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The European voice for informal carers

Covid-19 and care in Norway

Caring when the doors closed, both from the inside and from outside

Norways 800 000 carers (population of 5.3 million) provide almost half of the care for sick an disabled family-members and friends. That means that our health care system is working quite well and enables women to work paid jobs.

What happened when we had a lockdown from March 12th, in order to stop covid19 from spreading?

Home services and day care reduced their services or closed. Respite care closed. Hospitals cancelled surgery and treatments and rehabilitation programs were put on hold. Patients where being discharged in order to build up bed capacity. Schools and all universities were closed, and those who could, should work from home.

After the first 6 weeks we decided to do a survey – How were the carers affected when services closed? With inspiration from Carers UK and their report “ Caring behind closed doors “, we developed an enquete and sent out via our member organizations and via social media.

We got 1027 answers, 85 % woman, 15 % men. 59 % age between 40-69 years, 30 % 70+ and 11 % .

41 % care for elderly, 15 % for mental health and/or abuse, 24 % for children under 18, 18 % for young people over 18 years and 27 % for chronic illness or condition.

The dominant resultas were:

  • 7 of 10 said their caring had increased during the lockdown
  • 2 of 10 said their caring had decreased because of restrictions or limited visitation
  • 1 of 3 were affected by closed daycare, school or respite
  • 1 of 3 affected by cancelled treatments or rehabilitation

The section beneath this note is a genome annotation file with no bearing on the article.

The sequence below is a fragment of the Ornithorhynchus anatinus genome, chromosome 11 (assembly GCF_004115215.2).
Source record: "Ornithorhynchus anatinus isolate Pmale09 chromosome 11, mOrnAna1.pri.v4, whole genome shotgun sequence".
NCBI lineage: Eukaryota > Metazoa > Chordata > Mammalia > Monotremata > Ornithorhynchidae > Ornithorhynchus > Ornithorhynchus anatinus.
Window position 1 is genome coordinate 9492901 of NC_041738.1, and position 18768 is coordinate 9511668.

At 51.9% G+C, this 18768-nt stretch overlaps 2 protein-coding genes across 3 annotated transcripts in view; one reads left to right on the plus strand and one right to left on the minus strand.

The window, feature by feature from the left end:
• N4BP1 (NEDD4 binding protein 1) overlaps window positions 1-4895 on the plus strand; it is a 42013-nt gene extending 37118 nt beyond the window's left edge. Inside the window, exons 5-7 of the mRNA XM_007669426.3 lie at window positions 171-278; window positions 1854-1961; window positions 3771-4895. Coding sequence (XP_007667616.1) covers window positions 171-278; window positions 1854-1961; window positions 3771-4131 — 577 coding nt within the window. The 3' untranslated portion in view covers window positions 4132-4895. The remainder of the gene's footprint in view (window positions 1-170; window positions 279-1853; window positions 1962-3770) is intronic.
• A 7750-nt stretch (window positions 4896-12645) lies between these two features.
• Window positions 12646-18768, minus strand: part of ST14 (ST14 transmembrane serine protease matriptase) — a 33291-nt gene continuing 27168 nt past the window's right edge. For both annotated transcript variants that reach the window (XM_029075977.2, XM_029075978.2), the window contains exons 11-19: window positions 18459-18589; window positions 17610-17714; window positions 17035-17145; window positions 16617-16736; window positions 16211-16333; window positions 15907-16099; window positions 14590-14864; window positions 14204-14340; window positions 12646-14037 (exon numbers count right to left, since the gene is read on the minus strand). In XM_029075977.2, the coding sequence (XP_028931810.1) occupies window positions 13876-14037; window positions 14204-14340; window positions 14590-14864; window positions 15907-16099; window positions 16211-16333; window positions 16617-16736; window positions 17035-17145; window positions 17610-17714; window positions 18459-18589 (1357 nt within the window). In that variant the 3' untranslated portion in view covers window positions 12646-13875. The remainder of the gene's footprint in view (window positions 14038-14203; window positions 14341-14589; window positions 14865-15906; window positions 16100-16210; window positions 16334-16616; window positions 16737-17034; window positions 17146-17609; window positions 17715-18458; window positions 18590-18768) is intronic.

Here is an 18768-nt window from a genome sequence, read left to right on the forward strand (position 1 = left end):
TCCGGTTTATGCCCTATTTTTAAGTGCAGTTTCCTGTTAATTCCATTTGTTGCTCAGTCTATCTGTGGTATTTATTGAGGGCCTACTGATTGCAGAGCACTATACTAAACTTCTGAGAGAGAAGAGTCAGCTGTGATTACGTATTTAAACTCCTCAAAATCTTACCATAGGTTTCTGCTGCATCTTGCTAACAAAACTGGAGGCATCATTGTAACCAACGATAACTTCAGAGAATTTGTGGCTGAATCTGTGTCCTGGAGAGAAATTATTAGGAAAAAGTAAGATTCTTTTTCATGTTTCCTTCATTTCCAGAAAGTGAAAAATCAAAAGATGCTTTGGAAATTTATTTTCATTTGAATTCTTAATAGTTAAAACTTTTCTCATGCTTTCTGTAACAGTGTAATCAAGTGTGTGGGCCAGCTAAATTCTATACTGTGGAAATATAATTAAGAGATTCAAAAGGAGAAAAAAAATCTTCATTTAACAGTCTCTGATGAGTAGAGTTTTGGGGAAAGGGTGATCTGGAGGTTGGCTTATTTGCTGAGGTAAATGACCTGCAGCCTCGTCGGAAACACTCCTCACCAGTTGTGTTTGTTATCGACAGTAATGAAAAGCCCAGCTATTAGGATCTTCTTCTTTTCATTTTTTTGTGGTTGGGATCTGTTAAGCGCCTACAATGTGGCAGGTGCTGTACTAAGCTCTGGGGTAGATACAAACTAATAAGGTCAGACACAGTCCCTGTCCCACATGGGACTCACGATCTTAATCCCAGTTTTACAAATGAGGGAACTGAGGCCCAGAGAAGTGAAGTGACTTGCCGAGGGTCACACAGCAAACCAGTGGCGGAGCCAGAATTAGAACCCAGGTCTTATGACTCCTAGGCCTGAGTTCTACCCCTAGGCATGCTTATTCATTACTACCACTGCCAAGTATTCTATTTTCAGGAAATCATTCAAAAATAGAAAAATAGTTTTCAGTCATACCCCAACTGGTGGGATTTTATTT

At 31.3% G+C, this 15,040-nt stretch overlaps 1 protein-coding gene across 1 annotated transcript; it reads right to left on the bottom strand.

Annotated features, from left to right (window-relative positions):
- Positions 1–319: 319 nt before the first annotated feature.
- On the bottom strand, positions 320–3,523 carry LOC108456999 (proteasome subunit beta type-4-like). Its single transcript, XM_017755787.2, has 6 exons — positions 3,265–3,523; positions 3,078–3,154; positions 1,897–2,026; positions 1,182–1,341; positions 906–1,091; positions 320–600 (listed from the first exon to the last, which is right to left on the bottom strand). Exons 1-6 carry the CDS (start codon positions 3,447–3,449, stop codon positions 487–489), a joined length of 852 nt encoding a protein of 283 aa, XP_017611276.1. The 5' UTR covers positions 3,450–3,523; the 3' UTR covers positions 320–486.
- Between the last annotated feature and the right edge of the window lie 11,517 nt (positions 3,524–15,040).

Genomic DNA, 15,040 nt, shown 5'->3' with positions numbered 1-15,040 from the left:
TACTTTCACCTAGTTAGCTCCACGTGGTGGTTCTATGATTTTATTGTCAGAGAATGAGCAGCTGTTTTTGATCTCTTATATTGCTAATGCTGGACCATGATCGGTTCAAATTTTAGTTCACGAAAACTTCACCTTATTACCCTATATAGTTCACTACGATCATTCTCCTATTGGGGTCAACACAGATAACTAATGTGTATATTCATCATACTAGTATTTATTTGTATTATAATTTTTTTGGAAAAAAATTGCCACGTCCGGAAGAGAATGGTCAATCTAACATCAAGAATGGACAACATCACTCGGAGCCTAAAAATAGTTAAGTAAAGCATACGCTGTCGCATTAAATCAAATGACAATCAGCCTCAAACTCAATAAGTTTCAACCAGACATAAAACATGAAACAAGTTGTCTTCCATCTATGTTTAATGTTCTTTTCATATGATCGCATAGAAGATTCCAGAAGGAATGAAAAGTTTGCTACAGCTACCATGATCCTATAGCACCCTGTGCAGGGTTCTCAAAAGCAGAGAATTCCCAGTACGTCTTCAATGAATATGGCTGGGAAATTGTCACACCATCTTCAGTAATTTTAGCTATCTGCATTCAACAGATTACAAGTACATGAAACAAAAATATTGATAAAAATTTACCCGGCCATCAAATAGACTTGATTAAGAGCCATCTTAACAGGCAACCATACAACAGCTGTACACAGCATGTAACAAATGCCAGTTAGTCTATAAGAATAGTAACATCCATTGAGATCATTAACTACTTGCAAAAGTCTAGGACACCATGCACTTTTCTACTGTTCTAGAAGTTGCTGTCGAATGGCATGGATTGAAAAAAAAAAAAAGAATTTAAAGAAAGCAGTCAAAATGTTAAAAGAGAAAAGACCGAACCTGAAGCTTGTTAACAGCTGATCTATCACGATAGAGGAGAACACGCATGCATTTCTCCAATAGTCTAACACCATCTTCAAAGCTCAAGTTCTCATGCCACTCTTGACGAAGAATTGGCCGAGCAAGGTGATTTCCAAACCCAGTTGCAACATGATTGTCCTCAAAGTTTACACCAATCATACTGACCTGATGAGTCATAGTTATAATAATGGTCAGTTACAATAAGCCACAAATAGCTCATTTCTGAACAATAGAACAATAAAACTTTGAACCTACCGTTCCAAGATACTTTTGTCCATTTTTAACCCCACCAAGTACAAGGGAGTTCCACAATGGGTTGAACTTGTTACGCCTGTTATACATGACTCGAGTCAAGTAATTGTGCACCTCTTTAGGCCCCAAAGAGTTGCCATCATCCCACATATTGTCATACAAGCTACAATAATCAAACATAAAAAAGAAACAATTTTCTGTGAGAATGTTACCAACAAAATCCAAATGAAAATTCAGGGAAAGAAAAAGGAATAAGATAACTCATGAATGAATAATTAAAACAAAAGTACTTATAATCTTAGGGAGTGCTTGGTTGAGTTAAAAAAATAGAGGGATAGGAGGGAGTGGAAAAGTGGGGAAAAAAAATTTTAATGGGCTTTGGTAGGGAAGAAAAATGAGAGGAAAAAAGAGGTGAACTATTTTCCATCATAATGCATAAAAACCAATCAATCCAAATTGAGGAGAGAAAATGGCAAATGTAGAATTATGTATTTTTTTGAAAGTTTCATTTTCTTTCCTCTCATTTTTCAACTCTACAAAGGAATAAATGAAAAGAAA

• 1 of 3 affected by other cancellations (transport, respite, support staff)

What do carers do more of

7 of 10 do more of mental support, 4 of 10 do more paperwork, 3 of 10 are doing more training or physical activity, 2 of 10 more personal care

After 6 weeks , how are the contact with the official services?

  • 7 of 10 carers have not been contacted to see how they are doing
  • 6 of 10 do not trust that they will be supported if they as carers get covid19 and can not care anymore
  • 6 of 10 do not trust that they will be heard if they tell they don’t manage to care anymore
  • 4 of 10 do not know who to contact in the crisis

All in all, these are not nice results and shows room for improvement. What advice do the carers give?

  1. Take contact with us !
  2. Give us information and a contact-person we can reach
  3. Make a plan that includes the support for carers and families of the vulnerable groups in a pandemic and for crisis!

We have a lot to learn and a lot to do. The covid19 revealed that in many cases we don’t have a plan A for carers. How can we then expect a plan B for crisis?

This is a small glimpse from Norway. We have managed the covid19 crisis fairly well but know our weaknesses better. So for better – for worse, this is knowledge we will use in our work for better conditions for carers in the future!

We strongly recommend to have a survey to have numbers to show to the Government in your countries.

Wishing you all the best summer you can have in these very strange times!

Anita Vatland
Managing Director Pårørendealliansen
Board member EuroCarers



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